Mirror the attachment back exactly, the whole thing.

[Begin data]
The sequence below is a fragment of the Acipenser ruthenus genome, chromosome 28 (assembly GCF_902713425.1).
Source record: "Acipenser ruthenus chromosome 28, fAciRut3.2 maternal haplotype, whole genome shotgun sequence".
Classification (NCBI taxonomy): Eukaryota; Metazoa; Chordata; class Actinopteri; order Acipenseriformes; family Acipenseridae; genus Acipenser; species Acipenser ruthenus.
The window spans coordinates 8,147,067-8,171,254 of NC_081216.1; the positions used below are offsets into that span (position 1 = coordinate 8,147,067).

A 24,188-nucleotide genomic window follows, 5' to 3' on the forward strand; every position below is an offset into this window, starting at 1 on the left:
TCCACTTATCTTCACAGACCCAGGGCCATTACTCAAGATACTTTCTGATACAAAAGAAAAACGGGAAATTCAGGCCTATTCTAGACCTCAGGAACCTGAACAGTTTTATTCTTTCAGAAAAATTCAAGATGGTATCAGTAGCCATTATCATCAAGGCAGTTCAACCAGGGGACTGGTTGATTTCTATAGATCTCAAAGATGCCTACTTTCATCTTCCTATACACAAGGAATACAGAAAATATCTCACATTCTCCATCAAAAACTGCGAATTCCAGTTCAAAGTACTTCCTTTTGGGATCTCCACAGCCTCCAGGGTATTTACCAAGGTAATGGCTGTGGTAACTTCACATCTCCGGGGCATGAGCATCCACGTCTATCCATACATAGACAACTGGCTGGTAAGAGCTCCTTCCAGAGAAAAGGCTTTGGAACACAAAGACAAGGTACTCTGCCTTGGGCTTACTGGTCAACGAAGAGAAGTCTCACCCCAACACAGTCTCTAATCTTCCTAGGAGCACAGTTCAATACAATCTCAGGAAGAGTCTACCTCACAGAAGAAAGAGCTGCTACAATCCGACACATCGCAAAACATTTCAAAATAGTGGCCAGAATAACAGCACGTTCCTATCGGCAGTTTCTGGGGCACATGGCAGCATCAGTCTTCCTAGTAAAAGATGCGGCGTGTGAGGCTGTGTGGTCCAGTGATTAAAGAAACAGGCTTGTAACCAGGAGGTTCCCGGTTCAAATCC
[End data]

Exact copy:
The sequence below is a fragment of the Acipenser ruthenus genome, chromosome 28 (assembly GCF_902713425.1).
Source record: "Acipenser ruthenus chromosome 28, fAciRut3.2 maternal haplotype, whole genome shotgun sequence".
Classification (NCBI taxonomy): Eukaryota; Metazoa; Chordata; class Actinopteri; order Acipenseriformes; family Acipenseridae; genus Acipenser; species Acipenser ruthenus.
The window spans coordinates 8,147,067-8,171,254 of NC_081216.1; the positions used below are offsets into that span (position 1 = coordinate 8,147,067).

A 24,188-nucleotide genomic window follows, 5' to 3' on the forward strand; every position below is an offset into this window, starting at 1 on the left:
TCCACTTATCTTCACAGACCCAGGGCCATTACTCAAGATACTTTCTGATACAAAAGAAAAACGGGAAATTCAGGCCTATTCTAGACCTCAGGAACCTGAACAGTTTTATTCTTTCAGAAAAATTCAAGATGGTATCAGTAGCCATTATCATCAAGGCAGTTCAACCAGGGGACTGGTTGATTTCTATAGATCTCAAAGATGCCTACTTTCATCTTCCTATACACAAGGAATACAGAAAATATCTCACATTCTCCATCAAAAACTGCGAATTCCAGTTCAAAGTACTTCCTTTTGGGATCTCCACAGCCTCCAGGGTATTTACCAAGGTAATGGCTGTGGTAACTTCACATCTCCGGGGCATGAGCATCCACGTCTATCCATACATAGACAACTGGCTGGTAAGAGCTCCTTCCAGAGAAAAGGCTTTGGAACACAAAGACAAGGTACTCTGCCTTGGGCTTACTGGTCAACGAAGAGAAGTCTCACCCCAACACAGTCTCTAATCTTCCTAGGAGCACAGTTCAATACAATCTCAGGAAGAGTCTACCTCACAGAAGAAAGAGCTGCTACAATCCGACACATCGCAAAACATTTCAAAATAGTGGCCAGAATAACAGCACGTTCCTATCGGCAGTTTCTGGGGCACATGGCAGCATCAGTCTTCCTAGTAAAAGATGCGGCGTGTGAGGCTGTGTGGTCCAGTGATTAAAGAAACAGGCTTGTAACCAGGAGGTTCCCGGTTCAAATCC